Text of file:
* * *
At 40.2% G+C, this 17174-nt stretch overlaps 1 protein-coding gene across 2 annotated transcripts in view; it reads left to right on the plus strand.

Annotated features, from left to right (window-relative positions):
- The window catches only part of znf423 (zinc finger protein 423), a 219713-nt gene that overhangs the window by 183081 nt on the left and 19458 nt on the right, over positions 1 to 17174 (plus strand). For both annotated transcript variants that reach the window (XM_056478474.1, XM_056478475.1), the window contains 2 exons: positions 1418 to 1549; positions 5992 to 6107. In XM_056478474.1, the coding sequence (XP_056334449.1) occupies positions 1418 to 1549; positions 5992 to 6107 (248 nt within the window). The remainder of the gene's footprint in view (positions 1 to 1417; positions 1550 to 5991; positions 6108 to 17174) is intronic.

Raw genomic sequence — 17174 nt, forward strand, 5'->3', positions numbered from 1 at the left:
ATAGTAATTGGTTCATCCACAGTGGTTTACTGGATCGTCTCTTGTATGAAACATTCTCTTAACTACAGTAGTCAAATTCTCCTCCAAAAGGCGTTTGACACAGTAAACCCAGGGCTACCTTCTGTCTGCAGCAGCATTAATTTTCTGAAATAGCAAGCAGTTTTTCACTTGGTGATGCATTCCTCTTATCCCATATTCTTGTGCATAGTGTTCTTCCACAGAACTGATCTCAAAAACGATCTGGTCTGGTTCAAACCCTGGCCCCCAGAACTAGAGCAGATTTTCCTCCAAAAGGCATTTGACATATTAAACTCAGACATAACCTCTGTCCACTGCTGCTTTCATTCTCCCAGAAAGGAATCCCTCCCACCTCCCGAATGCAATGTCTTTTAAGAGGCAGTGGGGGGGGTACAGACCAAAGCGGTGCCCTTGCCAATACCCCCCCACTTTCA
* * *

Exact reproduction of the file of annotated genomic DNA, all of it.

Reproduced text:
At 40.2% G+C, this 17174-nt stretch overlaps 1 protein-coding gene across 2 annotated transcripts in view; it reads left to right on the plus strand.

Annotated features, from left to right (window-relative positions):
- The window catches only part of znf423 (zinc finger protein 423), a 219713-nt gene that overhangs the window by 183081 nt on the left and 19458 nt on the right, over positions 1 to 17174 (plus strand). For both annotated transcript variants that reach the window (XM_056478474.1, XM_056478475.1), the window contains 2 exons: positions 1418 to 1549; positions 5992 to 6107. In XM_056478474.1, the coding sequence (XP_056334449.1) occupies positions 1418 to 1549; positions 5992 to 6107 (248 nt within the window). The remainder of the gene's footprint in view (positions 1 to 1417; positions 1550 to 5991; positions 6108 to 17174) is intronic.

Raw genomic sequence — 17174 nt, forward strand, 5'->3', positions numbered from 1 at the left:
ATAGTAATTGGTTCATCCACAGTGGTTTACTGGATCGTCTCTTGTATGAAACATTCTCTTAACTACAGTAGTCAAATTCTCCTCCAAAAGGCGTTTGACACAGTAAACCCAGGGCTACCTTCTGTCTGCAGCAGCATTAATTTTCTGAAATAGCAAGCAGTTTTTCACTTGGTGATGCATTCCTCTTATCCCATATTCTTGTGCATAGTGTTCTTCCACAGAACTGATCTCAAAAACGATCTGGTCTGGTTCAAACCCTGGCCCCCAGAACTAGAGCAGATTTTCCTCCAAAAGGCATTTGACATATTAAACTCAGACATAACCTCTGTCCACTGCTGCTTTCATTCTCCCAGAAAGGAATCCCTCCCACCTCCCGAATGCAATGTCTTTTAAGAGGCAGTGGGGGGGGTACAGACCAAAGCGGTGCCCTTGCCAATACCCCCCCACTTTCA